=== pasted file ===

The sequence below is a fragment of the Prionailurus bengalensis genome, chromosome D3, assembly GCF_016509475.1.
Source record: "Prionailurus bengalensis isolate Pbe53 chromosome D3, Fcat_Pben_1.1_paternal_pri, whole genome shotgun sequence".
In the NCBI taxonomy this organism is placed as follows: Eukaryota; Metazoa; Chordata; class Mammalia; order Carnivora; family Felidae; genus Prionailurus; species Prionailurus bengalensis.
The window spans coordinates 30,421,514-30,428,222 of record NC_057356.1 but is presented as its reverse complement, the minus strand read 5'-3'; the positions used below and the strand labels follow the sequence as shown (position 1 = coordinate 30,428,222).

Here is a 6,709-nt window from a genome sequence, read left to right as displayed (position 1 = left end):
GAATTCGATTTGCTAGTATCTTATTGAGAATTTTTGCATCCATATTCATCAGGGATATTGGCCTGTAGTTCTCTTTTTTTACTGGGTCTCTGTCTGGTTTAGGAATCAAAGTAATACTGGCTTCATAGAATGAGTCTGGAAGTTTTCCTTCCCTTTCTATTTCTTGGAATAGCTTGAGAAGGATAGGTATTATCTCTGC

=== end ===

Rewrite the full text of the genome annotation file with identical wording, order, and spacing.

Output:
The sequence below is a fragment of the Prionailurus bengalensis genome, chromosome D3, assembly GCF_016509475.1.
Source record: "Prionailurus bengalensis isolate Pbe53 chromosome D3, Fcat_Pben_1.1_paternal_pri, whole genome shotgun sequence".
In the NCBI taxonomy this organism is placed as follows: Eukaryota; Metazoa; Chordata; class Mammalia; order Carnivora; family Felidae; genus Prionailurus; species Prionailurus bengalensis.
The window spans coordinates 30,421,514-30,428,222 of record NC_057356.1 but is presented as its reverse complement, the minus strand read 5'-3'; the positions used below and the strand labels follow the sequence as shown (position 1 = coordinate 30,428,222).

Here is a 6,709-nt window from a genome sequence, read left to right as displayed (position 1 = left end):
GAATTCGATTTGCTAGTATCTTATTGAGAATTTTTGCATCCATATTCATCAGGGATATTGGCCTGTAGTTCTCTTTTTTTACTGGGTCTCTGTCTGGTTTAGGAATCAAAGTAATACTGGCTTCATAGAATGAGTCTGGAAGTTTTCCTTCCCTTTCTATTTCTTGGAATAGCTTGAGAAGGATAGGTATTATCTCTGC